Referring to FIG. 7 together with FIG. 6, the equalizer circuit 24 is operable in response to the memorized burst sent from the switch circuit 68, the frequency offset signal, and the parameter signals sent from the processor 70 to supply the detection circuit 71 with an equalized signal. To this end, the equalizer circuit 24 comprises an accumulation circuit 76, a phase rotation circuit 77, and a linear equalizer 78. Specifically, the phase rotation circuit 77 is supplied with the memorized burst or the memorized reception signal sent from the memory element 64 through the switch circuit 68. Each time when the memorized reception signal is given to the phase rotation circuit 77, the accumulation circuit 76 accumulates the frequency offset signal to supply a result of accumulation to the phase rotation circuit 77 as an accumulation signal. In consequence, the phase rotation circuit 77 rotates a phase of the memorized reception signal by a phase determined by the accumulation signal to compensate for the frequency offset and to produce an offset compensated signal. Thus, the linear equalizer 78 equalizes the offset compensated signal in accordance with the parameter signals to supply the equalized signal to the detection circuit 71. The detection circuit 71 detects or judges the equalized signal to produce the output signal representative of a result of detection through the system output terminal 62.

Referring to FIG. 8, description will be made about an equalization system of a decision feedback type which may be called a decision feedback equalization system and which comprises a receiver device (depicted at 60 ' in FIG. 8) illustrated in FIG. 4. The illustrated receiver device 60' comprises a matched filters 23, an equalizer circuit 24', and a frequency offset estimation circuit 25, like in FIG. 4. Herein, it is to be noted that the equalizer circuit 24' may be formed by a decision feedback equalizer, as will become clear later. Like in FIG. 6, it is assumed that a reception signal is given to the illustrated system in the form of a burst through a system input terminal 61 and is equalized by the illustrated system to be produced as an equalized signal through an output terminal 62.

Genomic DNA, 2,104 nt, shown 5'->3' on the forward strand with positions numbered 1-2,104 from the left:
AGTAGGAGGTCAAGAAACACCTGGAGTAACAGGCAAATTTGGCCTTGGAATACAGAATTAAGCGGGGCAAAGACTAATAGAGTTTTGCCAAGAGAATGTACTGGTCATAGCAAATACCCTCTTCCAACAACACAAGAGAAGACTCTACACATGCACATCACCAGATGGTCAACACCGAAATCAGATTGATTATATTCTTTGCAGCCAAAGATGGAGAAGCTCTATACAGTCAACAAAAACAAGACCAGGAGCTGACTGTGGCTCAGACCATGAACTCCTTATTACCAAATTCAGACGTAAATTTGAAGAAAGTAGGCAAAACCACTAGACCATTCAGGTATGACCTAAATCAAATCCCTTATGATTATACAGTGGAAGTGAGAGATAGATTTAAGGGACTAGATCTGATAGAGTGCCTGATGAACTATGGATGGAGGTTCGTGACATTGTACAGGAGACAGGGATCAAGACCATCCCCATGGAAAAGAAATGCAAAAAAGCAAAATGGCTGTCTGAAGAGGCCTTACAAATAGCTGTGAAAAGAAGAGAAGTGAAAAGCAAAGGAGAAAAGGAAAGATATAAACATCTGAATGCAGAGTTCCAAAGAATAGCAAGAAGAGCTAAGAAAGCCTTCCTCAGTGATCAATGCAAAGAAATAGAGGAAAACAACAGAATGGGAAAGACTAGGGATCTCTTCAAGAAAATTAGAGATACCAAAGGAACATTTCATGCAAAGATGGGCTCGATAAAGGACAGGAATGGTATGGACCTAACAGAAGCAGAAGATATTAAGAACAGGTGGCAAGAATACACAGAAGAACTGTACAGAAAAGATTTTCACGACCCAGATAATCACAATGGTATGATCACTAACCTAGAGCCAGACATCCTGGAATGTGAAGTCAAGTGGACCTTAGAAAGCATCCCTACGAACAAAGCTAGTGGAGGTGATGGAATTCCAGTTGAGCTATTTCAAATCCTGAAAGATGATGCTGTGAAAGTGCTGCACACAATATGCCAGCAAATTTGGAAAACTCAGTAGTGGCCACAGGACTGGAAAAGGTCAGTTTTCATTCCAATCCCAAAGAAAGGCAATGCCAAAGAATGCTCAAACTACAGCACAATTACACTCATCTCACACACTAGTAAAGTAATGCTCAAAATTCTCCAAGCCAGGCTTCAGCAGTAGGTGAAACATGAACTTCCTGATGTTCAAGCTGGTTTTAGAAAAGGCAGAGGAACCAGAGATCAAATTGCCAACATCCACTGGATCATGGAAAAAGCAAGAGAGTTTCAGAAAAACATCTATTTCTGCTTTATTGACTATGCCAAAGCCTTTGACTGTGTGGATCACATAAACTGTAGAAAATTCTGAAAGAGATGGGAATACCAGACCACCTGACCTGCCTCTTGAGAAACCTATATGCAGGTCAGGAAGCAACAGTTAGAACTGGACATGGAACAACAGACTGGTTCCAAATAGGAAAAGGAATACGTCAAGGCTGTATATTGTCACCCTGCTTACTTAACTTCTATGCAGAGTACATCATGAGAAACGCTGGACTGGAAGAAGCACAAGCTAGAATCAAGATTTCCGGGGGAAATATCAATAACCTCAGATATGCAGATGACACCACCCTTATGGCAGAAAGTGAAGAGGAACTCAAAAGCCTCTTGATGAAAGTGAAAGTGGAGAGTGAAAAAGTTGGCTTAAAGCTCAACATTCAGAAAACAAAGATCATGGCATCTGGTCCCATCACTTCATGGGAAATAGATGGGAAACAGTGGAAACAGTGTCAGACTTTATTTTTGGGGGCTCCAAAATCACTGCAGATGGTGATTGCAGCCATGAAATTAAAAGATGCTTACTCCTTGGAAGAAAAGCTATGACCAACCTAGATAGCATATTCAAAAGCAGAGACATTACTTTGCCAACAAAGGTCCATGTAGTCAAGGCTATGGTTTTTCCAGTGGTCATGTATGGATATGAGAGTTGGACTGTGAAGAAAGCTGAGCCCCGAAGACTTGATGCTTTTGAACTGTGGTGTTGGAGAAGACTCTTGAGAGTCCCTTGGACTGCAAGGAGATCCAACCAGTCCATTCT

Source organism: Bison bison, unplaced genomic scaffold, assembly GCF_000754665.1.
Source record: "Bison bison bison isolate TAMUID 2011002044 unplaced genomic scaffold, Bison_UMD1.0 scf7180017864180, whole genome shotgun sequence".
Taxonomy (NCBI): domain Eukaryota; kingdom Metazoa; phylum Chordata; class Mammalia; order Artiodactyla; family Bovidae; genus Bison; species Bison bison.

In FIG. 8, the reception signal is delivered to a timing detection circuit 63' and a memory element 64' which are operable in a manner similar to the timing detection circuit 63 and the memory element 64 (FIG. 6), respectively. In this connection, leading and trailing edges of each burst are detected by the timing detection circuit 63 and produced as leading and trailing edge signals, respectively. Responsive to the leading and the trailing edge signals, a memory control circuit 66' controls a memorizing operation of the memory element 64'. Specifically, a start and an end of the memorizing operation of the memory element 64' are controlled by the memory control circuit 66'. As a result, the bursts are successively stored at every burst in the memory element 64', . After each burst is stored in the memory element 64', the memory control circuit 66' controls the memory element 64' so that the memorized burst is read out of the memory element 64' and sent to a switch circuit 68'. Inasmuch as the switch circuit 68' is initially set so that the memorized burst is delivered to a processor 70', the memorized burst is sent through the switch circuit 68' to the processor 70'.